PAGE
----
Is "Mon fils *ne sait pas encore* compter." interchangeable with *ne peut pas encore*?
I'm just curious because I would use "ne peut pas encore" all the time and I'm wondering why "ne sait pas encore" seems to be right as well. Can you interchange them all the time?
In French, we use rather ne sait pas encore than ne peut pas encore, because the meaning is different. First, he can't (for example for many different reasons), and in the second case he does not know how .
Thank you very much! My problem is that I'm learning French from German and we tend to use the same verb ("können" - "er kann") for both sentences in German. Thanks for your explanation!
in that case:
savoir - etw. können, weil man es gelernt hat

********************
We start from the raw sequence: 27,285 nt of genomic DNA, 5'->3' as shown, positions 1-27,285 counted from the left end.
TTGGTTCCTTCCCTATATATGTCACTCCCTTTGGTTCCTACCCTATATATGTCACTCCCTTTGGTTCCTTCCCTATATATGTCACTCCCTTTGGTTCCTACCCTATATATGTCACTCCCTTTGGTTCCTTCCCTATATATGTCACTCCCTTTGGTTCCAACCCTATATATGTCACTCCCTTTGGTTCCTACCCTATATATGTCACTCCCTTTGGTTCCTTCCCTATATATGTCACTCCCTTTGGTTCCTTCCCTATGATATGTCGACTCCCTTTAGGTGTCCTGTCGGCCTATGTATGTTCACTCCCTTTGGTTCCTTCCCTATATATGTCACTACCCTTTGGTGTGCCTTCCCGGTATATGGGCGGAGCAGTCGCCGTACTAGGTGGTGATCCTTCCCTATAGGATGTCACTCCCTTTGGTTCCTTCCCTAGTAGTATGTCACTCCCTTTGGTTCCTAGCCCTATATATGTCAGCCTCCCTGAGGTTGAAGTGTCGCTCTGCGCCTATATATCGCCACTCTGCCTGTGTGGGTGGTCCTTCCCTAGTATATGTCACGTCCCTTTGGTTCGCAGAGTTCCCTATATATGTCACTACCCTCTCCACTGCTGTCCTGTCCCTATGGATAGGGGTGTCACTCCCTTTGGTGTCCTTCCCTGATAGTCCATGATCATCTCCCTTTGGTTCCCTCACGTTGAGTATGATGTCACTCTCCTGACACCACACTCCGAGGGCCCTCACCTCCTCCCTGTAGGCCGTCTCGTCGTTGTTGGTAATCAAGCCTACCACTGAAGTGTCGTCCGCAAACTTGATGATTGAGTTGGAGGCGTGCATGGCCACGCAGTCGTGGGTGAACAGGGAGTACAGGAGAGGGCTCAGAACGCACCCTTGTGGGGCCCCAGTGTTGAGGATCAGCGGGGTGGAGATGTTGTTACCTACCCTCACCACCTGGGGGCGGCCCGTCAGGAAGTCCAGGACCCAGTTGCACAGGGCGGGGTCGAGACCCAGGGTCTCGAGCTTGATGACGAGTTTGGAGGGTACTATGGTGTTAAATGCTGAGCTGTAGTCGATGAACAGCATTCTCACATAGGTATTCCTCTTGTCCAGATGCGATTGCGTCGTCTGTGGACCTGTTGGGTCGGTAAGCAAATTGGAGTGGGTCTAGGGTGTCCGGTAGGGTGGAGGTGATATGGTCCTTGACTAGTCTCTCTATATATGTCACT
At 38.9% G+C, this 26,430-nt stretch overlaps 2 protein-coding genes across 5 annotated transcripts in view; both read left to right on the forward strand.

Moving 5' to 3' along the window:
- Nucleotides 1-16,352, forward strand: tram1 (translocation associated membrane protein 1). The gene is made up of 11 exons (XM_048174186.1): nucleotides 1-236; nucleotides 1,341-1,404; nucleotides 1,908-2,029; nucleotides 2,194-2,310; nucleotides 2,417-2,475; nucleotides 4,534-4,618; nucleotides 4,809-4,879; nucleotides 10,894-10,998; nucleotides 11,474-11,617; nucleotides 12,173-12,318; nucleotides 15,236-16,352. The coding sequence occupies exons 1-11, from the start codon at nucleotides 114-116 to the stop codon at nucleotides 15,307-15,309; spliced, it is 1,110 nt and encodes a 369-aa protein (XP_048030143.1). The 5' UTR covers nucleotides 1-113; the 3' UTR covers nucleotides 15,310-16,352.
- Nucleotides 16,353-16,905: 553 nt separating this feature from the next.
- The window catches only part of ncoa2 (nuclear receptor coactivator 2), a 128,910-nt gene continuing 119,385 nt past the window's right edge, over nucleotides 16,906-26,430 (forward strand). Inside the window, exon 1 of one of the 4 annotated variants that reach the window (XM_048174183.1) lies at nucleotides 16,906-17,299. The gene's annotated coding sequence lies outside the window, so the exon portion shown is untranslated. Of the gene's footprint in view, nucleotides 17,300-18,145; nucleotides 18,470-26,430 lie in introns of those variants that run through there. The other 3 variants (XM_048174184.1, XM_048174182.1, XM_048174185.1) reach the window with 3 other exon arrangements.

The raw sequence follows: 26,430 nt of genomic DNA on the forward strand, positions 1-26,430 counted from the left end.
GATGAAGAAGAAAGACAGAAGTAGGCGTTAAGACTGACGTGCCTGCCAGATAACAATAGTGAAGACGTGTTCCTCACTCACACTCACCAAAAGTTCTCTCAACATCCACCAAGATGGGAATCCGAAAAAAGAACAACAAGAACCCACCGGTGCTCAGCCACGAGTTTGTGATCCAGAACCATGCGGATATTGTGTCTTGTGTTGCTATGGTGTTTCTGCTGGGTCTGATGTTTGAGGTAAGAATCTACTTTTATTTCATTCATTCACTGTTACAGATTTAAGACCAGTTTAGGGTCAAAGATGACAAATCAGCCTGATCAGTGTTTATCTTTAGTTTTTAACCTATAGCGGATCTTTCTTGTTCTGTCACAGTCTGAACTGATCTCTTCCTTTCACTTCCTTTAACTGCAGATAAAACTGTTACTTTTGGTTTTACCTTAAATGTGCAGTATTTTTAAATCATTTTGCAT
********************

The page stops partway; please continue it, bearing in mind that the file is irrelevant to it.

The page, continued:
pouvoir - etw. können, weil die Situation es erlaubt
I understand, because I tried to learn German from English, and it was too difficult, so I will learn German when my English will be better...
I'm already fluent in English, but I recognized that I was only able to use my new French words in English, but not in my mother tongue - thus I changed the tree when the French/German course came to Beta. It's much better now, but the downside of this is that nobody answers a question because less than 70,000 people are using the course right now. There is no sitesurf for the French/German course yet =(
I was actually just reading something this morning that said that one of the giveaways of a native English speaker (or a German speaker, it sounds like!) is that they use "can" much more frequently than would seem natural to a native speaker. I think that Claima explained the difference in this situation well.